How can I get the most accurate BIA measurement?

Coach displaying body composition result
Professional Bioelectrical Impedance Analysis (BIA) devices are fast, inexpensive, and reliable tools for measuring and tracking crucial body composition results, such as body water, fat, muscle, and cellular health. Like any precision medical-grade instrument, they need to be used correctly in order to produce trustworthy results!

Don't try to trick the device!

Is it possible to "trick" a BIA device into calculating results that look "better" than they should be in reality? Of course! Think of a fitness center that holds a "fat burning contest", seeing which member lost the most body fat over a period of 6 weeks. A person might try to make their starting weight heavier than usual (by drinking a lot of water before measurement, or wearing heavy clothing during measurement), so it's easier for them to show a big change at the end, and win the contest!

If you wear a heavy coat during measurement, will the device think you have higher body fat? Possibly! BIA works by analyzing your age, weight, height, impedance, and other factors. If 2 people have the exact same impedance and other measured data, but one person is 5 kg heavier, the device might calculate the heavier person as having more body fat. Similarly, if you chug a gallon of water before measurement (please don't do this!), the device may very well interpret this additional weight as fat, as our bodies can't absorb water effectively in large quantities so quickly, so it doesn't affect your actual body composition.

What else can go wrong? After 6 weeks, the members return to the fitness center for a second measurement, to see who burned the most fat. A day before measurement, you decide to stop eating and drinking, so you'll weigh less, and maybe the machine will say you have less fat! Well, it's possible that this might happen, since weight is an important variable for calculation of body composition. However, if you're dehydrated, this may affect your impedance, and in fact increase the calculated body fat!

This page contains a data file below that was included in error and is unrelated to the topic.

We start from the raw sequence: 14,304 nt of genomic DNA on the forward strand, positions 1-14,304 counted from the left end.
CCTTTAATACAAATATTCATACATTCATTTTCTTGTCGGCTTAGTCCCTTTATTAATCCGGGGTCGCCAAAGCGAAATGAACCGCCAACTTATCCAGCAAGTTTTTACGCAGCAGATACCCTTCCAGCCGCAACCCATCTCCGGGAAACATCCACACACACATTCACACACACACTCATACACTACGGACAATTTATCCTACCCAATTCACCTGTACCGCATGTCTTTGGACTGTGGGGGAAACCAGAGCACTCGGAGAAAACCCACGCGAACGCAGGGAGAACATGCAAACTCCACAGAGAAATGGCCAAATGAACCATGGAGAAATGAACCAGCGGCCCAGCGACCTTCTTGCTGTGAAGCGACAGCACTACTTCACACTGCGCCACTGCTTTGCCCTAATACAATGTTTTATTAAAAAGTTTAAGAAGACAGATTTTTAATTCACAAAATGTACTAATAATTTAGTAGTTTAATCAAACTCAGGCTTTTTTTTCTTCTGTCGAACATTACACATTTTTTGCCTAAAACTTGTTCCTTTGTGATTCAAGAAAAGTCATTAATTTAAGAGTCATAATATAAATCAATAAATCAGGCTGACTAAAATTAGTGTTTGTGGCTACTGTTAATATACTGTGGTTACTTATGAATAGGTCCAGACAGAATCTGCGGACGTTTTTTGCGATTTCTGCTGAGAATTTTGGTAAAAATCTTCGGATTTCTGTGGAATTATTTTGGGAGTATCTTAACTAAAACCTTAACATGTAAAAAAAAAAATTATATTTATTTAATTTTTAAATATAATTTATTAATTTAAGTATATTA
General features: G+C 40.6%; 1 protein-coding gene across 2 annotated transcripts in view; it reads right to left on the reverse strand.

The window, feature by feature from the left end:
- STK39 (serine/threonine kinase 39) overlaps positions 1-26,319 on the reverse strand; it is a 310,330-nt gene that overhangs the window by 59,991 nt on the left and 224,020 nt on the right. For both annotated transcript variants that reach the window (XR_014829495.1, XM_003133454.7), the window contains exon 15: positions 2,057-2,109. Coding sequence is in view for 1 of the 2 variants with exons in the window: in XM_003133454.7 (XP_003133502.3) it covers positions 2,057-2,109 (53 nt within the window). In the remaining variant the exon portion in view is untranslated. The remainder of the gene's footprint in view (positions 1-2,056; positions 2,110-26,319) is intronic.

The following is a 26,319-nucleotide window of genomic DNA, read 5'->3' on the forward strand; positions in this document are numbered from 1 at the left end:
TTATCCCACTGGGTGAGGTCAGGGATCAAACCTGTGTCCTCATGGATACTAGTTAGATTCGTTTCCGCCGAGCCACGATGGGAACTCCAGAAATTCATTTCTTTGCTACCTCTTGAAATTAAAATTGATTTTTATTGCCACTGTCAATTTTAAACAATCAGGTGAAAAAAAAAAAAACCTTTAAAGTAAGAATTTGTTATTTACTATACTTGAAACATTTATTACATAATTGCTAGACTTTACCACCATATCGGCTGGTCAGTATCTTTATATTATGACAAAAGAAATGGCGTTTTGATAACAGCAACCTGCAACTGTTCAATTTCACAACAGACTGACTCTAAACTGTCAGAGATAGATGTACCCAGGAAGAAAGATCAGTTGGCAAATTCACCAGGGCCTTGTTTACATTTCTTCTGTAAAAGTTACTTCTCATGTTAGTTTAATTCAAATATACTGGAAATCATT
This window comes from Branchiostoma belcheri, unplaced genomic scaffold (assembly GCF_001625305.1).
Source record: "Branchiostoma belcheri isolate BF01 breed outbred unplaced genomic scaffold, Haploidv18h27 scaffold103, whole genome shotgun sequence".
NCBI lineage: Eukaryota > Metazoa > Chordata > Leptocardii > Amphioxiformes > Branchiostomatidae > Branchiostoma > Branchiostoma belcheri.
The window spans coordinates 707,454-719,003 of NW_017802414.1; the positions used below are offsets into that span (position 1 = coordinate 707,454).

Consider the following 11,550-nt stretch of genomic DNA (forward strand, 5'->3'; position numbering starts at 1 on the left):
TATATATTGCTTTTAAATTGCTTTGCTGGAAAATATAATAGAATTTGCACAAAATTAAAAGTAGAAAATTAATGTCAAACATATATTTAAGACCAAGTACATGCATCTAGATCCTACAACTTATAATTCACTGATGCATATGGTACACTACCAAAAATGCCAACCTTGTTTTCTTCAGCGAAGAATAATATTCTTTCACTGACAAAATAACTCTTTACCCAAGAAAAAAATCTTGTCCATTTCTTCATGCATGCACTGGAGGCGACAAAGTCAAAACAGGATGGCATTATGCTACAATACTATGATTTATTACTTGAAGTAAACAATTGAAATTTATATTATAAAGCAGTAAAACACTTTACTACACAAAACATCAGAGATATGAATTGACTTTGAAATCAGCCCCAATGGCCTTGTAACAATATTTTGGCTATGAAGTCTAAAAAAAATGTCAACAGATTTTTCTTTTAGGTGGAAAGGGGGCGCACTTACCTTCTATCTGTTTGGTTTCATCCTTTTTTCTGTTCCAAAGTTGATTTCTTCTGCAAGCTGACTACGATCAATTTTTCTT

Basically, BIA devices are designed to be used in a certain way: you certainly can trick them to make yourself feel better, but at the end of the day, your actual results are what matter, and the best way to do that is to measure properly. Here are some important tips for how to do so!

(1) Do not exercise or perform strenuous physical tasks before measurement

Because BIA analyzes electrical impedance in the body, activities that might affect impedance (e.g. sweating, dehydration, increased blood circulation) such as a heavy workout may cause measurement results to be temporarily less accurate..

(2) Do not eat and drink right before measurement

Eating and drinking will increase body weight temporarily, and thus affect analysis results. For most accurate results, BIA measurements should be conducted in a fasting state (e.g. before breakfast) [1].

(3) Make sure the room isn't too cold or hot

Extreme temperatures (both hot and cold) can result in temporary physiological changes (shivering and sweating are well-known examples). For best results, measurements should be conducted in "room temperature", between 24-28°C / 75-82°F.

(4) Remove shoes and socks before measurement.

Shoes and socks will interfere with the electric current, making measurement inaccurate or in some cases, impossible.

(5) Measure and input height accurately

Inaccurate height input will affect estimation of body composition. Two people that both weigh 100kg may have very different body types if one is 150cm, and the other is 200cm! Because height is strongly correlated with arm and leg length, the device needs to know how tall you are in order to calculate results accurately.

We hope this helps you get the best BIA measurement results! Feel free to contact us if you have any questions!

[1] R Gallagher, M & Walker, Karen & O'Dea, K. The influence of a breakfast meal on the assessment of body composition using bioelectrical impedance. European journal of clinical nutrition. 52. 94-7. 10.1038/sj.ejcn.1600520., 1998.

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